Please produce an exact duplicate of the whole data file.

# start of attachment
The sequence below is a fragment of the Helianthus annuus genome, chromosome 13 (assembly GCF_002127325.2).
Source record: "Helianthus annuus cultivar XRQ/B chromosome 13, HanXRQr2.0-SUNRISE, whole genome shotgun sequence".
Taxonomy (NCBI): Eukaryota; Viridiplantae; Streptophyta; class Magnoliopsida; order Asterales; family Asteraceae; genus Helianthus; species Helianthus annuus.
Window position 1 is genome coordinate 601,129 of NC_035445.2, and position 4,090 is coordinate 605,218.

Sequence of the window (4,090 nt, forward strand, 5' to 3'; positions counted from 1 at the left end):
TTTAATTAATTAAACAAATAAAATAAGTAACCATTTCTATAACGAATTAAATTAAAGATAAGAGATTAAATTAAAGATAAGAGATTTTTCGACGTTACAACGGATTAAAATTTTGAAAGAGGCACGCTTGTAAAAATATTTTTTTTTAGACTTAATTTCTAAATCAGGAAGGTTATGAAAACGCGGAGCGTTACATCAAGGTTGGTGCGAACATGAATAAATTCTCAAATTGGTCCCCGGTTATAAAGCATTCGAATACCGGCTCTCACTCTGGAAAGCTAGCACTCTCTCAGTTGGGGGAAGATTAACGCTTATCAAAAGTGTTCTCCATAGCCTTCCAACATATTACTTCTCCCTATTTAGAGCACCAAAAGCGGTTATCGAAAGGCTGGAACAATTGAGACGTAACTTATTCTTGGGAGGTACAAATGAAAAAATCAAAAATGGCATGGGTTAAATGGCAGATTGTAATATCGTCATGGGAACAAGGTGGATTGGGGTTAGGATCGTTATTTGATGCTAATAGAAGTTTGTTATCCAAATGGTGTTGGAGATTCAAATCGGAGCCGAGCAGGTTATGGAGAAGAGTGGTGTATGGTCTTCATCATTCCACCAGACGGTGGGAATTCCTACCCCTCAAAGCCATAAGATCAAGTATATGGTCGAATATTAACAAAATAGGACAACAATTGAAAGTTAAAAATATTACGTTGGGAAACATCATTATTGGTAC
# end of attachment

The sequence below is a fragment of the Helianthus annuus genome, chromosome 13 (assembly GCF_002127325.2).
Source record: "Helianthus annuus cultivar XRQ/B chromosome 13, HanXRQr2.0-SUNRISE, whole genome shotgun sequence".
Taxonomy (NCBI): Eukaryota; Viridiplantae; Streptophyta; class Magnoliopsida; order Asterales; family Asteraceae; genus Helianthus; species Helianthus annuus.
Window position 1 is genome coordinate 601,129 of NC_035445.2, and position 4,090 is coordinate 605,218.

Sequence of the window (4,090 nt, forward strand, 5' to 3'; positions counted from 1 at the left end):
TTTAATTAATTAAACAAATAAAATAAGTAACCATTTCTATAACGAATTAAATTAAAGATAAGAGATTAAATTAAAGATAAGAGATTTTTCGACGTTACAACGGATTAAAATTTTGAAAGAGGCACGCTTGTAAAAATATTTTTTTTTAGACTTAATTTCTAAATCAGGAAGGTTATGAAAACGCGGAGCGTTACATCAAGGTTGGTGCGAACATGAATAAATTCTCAAATTGGTCCCCGGTTATAAAGCATTCGAATACCGGCTCTCACTCTGGAAAGCTAGCACTCTCTCAGTTGGGGGAAGATTAACGCTTATCAAAAGTGTTCTCCATAGCCTTCCAACATATTACTTCTCCCTATTTAGAGCACCAAAAGCGGTTATCGAAAGGCTGGAACAATTGAGACGTAACTTATTCTTGGGAGGTACAAATGAAAAAATCAAAAATGGCATGGGTTAAATGGCAGATTGTAATATCGTCATGGGAACAAGGTGGATTGGGGTTAGGATCGTTATTTGATGCTAATAGAAGTTTGTTATCCAAATGGTGTTGGAGATTCAAATCGGAGCCGAGCAGGTTATGGAGAAGAGTGGTGTATGGTCTTCATCATTCCACCAGACGGTGGGAATTCCTACCCCTCAAAGCCATAAGATCAAGTATATGGTCGAATATTAACAAAATAGGACAACAATTGAAAGTTAAAAATATTACGTTGGGAAACATCATTATTGGTAC